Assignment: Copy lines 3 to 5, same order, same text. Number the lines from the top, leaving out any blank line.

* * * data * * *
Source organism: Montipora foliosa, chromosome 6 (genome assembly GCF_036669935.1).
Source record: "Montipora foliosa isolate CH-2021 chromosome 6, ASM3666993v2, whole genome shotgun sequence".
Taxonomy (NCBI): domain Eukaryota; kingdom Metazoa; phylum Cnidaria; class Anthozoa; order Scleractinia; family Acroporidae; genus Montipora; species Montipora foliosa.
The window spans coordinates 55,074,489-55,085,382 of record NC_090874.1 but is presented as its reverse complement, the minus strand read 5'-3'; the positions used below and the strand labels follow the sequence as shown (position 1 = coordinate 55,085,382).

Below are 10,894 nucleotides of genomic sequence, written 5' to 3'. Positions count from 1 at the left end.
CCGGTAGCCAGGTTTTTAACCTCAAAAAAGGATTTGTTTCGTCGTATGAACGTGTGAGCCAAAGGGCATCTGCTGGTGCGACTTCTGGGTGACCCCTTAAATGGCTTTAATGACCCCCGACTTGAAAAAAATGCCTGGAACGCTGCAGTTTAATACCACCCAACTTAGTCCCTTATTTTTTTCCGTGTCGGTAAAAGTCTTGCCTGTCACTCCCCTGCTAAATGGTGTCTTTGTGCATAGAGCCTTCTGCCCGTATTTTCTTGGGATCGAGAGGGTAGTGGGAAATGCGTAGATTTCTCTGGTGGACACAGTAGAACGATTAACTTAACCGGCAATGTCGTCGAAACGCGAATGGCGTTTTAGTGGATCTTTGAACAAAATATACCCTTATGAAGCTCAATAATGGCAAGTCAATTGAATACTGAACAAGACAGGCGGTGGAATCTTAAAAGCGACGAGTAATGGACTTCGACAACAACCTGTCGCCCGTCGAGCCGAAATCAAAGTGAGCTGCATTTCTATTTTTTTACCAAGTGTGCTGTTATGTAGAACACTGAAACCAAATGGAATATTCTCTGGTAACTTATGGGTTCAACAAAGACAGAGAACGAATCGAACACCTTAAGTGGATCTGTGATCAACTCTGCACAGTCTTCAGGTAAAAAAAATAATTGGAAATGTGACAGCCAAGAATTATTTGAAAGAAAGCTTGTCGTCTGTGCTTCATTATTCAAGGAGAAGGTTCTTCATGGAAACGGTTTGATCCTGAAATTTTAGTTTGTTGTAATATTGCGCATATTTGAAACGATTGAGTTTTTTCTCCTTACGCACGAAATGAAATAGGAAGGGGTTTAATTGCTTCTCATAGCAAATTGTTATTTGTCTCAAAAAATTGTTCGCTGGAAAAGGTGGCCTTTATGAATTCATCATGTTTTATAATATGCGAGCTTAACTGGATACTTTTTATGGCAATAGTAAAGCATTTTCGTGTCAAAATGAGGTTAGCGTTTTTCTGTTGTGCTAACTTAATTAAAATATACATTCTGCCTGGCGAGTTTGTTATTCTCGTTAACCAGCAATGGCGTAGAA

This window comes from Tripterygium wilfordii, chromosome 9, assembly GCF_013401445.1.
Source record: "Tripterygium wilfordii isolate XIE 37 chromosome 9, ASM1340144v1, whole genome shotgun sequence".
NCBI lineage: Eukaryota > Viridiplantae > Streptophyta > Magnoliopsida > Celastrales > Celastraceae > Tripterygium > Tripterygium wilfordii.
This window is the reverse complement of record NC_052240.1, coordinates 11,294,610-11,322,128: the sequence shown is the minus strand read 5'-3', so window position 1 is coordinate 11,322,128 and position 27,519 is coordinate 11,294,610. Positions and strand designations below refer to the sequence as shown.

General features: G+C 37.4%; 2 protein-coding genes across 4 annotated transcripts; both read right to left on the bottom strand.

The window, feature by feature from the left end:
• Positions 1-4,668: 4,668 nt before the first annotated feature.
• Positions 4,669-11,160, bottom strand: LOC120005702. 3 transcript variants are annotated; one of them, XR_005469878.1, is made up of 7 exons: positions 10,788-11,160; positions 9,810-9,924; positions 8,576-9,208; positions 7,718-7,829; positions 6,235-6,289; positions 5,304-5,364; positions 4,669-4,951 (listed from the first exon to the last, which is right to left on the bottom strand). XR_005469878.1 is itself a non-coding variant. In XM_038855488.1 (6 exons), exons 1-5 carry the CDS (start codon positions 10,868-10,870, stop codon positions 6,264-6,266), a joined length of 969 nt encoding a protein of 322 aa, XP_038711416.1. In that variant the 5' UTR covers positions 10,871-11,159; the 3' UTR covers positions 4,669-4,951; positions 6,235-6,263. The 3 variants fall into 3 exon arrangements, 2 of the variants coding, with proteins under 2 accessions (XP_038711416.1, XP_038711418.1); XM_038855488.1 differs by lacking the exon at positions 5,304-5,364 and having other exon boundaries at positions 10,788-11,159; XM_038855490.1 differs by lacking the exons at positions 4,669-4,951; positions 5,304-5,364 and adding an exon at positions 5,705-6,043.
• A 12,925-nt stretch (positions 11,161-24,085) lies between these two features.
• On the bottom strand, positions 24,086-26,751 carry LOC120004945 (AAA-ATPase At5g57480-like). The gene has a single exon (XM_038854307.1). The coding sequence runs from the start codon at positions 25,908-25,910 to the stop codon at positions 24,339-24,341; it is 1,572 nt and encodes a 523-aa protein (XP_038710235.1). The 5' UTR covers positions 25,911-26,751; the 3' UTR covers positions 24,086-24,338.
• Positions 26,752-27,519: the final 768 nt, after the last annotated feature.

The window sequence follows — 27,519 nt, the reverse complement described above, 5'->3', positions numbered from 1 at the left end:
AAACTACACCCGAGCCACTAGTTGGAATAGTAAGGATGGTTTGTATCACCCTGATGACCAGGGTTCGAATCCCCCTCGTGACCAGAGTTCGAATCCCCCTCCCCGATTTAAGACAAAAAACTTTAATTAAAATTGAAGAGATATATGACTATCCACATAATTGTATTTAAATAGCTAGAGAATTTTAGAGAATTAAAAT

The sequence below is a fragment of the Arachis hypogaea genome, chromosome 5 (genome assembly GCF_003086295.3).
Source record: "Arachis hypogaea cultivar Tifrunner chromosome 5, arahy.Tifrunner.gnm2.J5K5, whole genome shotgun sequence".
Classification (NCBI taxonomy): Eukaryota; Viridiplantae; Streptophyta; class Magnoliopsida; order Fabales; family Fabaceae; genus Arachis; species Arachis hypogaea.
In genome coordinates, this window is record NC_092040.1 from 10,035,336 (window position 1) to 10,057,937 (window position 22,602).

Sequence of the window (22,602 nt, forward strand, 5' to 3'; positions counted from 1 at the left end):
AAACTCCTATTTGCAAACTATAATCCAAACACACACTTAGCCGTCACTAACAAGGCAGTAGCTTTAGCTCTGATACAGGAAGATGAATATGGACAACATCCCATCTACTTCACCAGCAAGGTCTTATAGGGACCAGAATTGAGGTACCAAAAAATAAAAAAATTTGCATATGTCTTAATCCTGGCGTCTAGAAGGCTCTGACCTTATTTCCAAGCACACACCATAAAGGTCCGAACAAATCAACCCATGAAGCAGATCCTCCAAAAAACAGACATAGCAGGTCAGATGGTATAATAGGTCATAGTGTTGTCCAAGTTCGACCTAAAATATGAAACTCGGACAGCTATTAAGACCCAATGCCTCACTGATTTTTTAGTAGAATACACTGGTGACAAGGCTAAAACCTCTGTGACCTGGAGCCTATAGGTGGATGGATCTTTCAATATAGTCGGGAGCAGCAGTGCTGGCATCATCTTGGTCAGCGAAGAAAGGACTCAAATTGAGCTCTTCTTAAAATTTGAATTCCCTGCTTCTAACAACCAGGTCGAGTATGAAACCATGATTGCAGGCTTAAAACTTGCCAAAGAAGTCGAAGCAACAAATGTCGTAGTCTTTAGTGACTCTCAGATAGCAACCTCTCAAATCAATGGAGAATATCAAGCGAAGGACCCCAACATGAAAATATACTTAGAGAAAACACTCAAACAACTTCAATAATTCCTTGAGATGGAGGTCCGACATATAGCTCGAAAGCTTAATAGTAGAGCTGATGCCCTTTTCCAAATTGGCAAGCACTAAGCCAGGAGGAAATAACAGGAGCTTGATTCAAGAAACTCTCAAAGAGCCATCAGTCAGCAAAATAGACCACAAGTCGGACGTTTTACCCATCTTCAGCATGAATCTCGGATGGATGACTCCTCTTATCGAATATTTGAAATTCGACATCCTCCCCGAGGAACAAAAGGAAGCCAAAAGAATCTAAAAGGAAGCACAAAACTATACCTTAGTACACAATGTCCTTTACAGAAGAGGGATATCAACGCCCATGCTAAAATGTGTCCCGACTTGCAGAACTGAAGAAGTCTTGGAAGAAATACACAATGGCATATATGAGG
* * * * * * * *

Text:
Taxonomy (NCBI): domain Eukaryota; kingdom Metazoa; phylum Cnidaria; class Anthozoa; order Scleractinia; family Acroporidae; genus Montipora; species Montipora foliosa.
The window spans coordinates 55,074,489-55,085,382 of record NC_090874.1 but is presented as its reverse complement, the minus strand read 5'-3'; the positions used below and the strand labels follow the sequence as shown (position 1 = coordinate 55,085,382).

Below are 10,894 nucleotides of genomic sequence, written 5' to 3'. Positions count from 1 at the left end.